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Tory MPP accuses McGuinty government of Ornge cover-up

Ontario Health Minister Deb Matthews takes questions on the province's troubled air-ambulance service at a Queen's Parks news conference on Feb. 17, 2012.

matthew sherwood The Globe and Mail

The McGuinty government was on the defensive during the first day of the legislature's spring session, with opposition members accusing it of ignoring repeated warnings about problems at the province's air-ambulance service.

Progressive Conservative MPP Frank Klees called on Health Minister Deb Matthews to resign, saying in Question Period on Tuesday that he believes a criminal probe into Ornge could lead to her office – an allegation he repeated outside the chamber.

"It may well be that that criminal investigation reaches into the minister's office," he told reporters. "So there should be no impediment to that."

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Mr. Klees raised questions about Ornge 10 months ago. He has been on the outs with his caucus colleagues in recent months for defying Progressive Conservative Leader Tim Hudak by running unsuccessfully for Speaker. But he received two standing ovations from his Tory colleagues in Question Period as he accused the government of trying to cover up the scandal swirling around Ornge.

Government officials, including Ms. Matthews, have known for at least a year that for-profit entities created by Ornge were doing business under the same roof as the publicly funded air carrier, Mr. Klees said.

Ms. Matthews called in forensic auditors in December to pore over Ornge's financial records to determine whether taxpayers' money was used for the private companies. Ornge receives $150-million a year to manage all aspects of the province's air ambulance service.

The Ontario Provincial Police launched a criminal probe last week. Mr. Klees was particularly critical of Ron McKerlie, the senior bureaucrat Ms. Matthews parachuted into Ornge as acting CEO. Mr. McKerlie warned Ornge employees during a town-hall meeting last week that if they leaked anything to the public, they would be in breach of the confidentiality provisions of their employment agreements and could be fired.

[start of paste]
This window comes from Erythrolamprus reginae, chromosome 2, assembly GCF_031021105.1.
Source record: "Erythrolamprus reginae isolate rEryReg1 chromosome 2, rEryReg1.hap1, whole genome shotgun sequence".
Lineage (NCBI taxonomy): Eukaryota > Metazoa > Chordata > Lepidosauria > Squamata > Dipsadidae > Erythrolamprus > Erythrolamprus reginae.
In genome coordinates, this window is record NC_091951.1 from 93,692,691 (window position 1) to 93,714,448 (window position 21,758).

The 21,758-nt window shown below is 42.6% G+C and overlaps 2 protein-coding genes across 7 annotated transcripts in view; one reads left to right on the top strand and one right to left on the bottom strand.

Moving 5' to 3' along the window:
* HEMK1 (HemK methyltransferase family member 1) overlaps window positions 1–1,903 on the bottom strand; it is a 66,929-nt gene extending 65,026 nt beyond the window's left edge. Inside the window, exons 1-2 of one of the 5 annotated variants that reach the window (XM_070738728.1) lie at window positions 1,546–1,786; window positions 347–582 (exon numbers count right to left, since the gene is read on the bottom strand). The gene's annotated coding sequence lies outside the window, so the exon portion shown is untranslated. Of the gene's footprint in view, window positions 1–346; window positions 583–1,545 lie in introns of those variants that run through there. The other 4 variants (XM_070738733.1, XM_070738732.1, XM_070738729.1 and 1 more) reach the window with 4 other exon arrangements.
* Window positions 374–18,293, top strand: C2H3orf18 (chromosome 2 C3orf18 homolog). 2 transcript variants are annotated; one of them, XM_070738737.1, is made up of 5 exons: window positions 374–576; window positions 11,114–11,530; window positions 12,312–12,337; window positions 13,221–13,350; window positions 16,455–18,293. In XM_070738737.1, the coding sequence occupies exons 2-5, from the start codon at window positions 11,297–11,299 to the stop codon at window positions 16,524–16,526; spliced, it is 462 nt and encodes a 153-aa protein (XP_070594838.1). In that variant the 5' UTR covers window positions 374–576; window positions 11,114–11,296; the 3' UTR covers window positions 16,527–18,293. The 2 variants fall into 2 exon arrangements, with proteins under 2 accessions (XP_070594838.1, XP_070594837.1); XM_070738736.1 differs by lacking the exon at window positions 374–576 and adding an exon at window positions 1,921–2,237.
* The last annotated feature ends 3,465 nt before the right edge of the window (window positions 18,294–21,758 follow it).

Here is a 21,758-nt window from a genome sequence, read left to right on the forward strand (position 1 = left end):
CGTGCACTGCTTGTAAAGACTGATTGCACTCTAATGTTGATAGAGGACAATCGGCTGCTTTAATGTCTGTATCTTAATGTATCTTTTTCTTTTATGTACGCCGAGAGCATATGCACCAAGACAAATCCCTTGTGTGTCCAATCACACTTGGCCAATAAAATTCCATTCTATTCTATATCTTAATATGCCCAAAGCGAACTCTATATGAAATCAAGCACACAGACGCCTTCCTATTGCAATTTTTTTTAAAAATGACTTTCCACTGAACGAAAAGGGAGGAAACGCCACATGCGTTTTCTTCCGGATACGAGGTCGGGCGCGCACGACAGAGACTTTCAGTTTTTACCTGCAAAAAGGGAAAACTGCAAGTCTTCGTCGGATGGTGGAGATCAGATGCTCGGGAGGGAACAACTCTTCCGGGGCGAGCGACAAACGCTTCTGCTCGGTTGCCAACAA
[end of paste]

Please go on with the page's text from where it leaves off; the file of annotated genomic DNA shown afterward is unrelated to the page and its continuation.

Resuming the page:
Mr. Klees told reporters that this "speaks to the fact that this government is more intent on covering up what is going on there rather than getting to the bottom of it."

Ms. Matthews told reporters that Mr. McKerlie is encouraging employees to co-operate fully with police.

"Nobody wants to jeopardize any parts of that criminal investigation," she told reporters.

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New Democratic Party Leader Andrea Horwath also accused the government of ignoring questions that began a year ago around Ornge.

"What exactly happened during that last year?" she asked in Question Period.

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About the Author

Karen Howlett is a national reporter based in Toronto. She returned to the newsroom in 2013 after covering Ontario politics at The Globe’s Queen’s Park bureau for seven years. Prior to that, she worked in the paper’s Vancouver bureau and in The Report on Business, where she covered a variety of beats, including financial services and securities regulation. More

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